In academia one of the most important points in any work that you want to have published is citing other works that you have used to reach your conclusions, or works whose conclusions that you have sought to disprove in your work. Doing this (hopefully) confers credibility to your work as well. As with most other things in academia, there is an approach to cite and reference works that you use. Namely, the approach is that pretty much everyone is doing their own thing. This means that the same work may have to be formatted radically different depending on whether you are publishing your work with publisher A, B, or C, nevermind it is, in fact, the same work you are citing.

To most people, this situation is, of course, untenable, and since there usually are rules from each publisher that describe how references should be written down, it is almost apparent that you should be able to use some kind of software that automates this process for you. In fact, there are many software packages doing exactly this, with EndNote and RefWorks being some of the more well-known commercial packages if you are a Microsoft Word user. Fortunately, we are not! So for us the main contender to do bibliographies with LaTeX is BibTeX (there are several other tools, but BibTeX is the most often-used tool for this purpose, so we will focus on that).

Before we take a look at BibTeX, let us, for good measure and for those not too corrupted by academia yet, do a quickly summarise some of the different ways to create a bibliography and the corresponding ways to cite this work inside the text. Our example work will be the book Design Patterns: Elements of Reusable Object-Oriented Software by Erich Gamma, Richard Helm, Ralph Johnson, and John Vlissides, published by Addison-Wesley in 1995 with an ISBN 0-201-63361-2. Each pair of lines in the image below will show how it is (or can be) referenced inside the text, and the other line will show how it is listed in the bibliography—the list at the end of your work that gives a thorough list of the works you have cited in your text.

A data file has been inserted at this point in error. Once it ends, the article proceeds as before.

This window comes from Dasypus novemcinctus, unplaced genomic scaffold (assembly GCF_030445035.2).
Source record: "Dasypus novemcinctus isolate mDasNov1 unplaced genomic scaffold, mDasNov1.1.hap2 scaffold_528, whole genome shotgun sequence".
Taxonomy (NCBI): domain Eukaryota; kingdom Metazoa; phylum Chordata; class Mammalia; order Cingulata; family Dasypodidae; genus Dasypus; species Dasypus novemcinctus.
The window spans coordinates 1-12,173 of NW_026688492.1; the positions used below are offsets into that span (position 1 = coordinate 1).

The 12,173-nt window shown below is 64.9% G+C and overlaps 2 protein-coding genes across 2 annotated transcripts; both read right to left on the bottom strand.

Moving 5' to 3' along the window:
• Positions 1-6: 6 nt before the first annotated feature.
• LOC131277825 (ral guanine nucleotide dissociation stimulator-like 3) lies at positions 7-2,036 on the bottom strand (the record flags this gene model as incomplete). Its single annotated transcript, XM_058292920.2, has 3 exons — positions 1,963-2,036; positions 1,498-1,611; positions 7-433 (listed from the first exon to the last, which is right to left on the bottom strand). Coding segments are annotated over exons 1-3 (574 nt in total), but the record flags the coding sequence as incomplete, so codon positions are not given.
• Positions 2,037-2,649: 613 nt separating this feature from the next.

Chicago Manual of Style, 13th Edition style:
(Gamma, Helm, Johnson, and Vlissides 1995)
Gamma, E., R. Helm, R. Johnson, and J. Vlissides (1995). Design Patterns: Elements of Reusable Object-Oriented Software. Addison-Wesley.